Rambutans are native to the Malay-Indonesian region of Southeast Asia. The fruit is closely related to the lychee, longan, and mamoncillo. The name rambutan is derived from the Malay-Indonesian language word for ‘hair’ (rambut) due to its numerous hairy protuberances or spines. The fruit has a red, leathery skin with the fleshy spines. The flesh is translucent to white with a single seed. The peeled fruits can be enjoyed raw with a sweet flavor similar to grapes. The seed is also edible and the whole fruit can also be cooked.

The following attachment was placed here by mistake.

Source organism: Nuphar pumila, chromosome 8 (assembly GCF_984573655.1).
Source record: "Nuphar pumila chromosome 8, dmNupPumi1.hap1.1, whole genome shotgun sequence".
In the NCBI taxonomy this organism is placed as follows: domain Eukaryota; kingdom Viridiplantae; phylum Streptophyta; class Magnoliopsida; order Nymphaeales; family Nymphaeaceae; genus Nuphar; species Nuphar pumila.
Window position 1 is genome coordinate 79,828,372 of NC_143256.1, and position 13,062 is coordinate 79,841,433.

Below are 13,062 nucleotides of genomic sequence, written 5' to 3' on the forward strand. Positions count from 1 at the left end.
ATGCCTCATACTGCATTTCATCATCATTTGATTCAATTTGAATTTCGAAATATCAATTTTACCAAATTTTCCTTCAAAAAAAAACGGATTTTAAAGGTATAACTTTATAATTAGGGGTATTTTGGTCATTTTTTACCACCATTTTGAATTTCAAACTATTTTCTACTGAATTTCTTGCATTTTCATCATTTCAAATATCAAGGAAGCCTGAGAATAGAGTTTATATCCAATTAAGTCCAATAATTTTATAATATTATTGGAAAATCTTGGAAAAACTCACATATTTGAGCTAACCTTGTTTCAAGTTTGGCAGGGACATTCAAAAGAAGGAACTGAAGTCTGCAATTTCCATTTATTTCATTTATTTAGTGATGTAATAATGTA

How to eat Rambutan:
Rambutan can be eaten raw or cooked. The fruit can be cut open or the rind can be bitten into. Once the rind is cut, the fruit can be pried open and the inner flesh squeezed or popped out.
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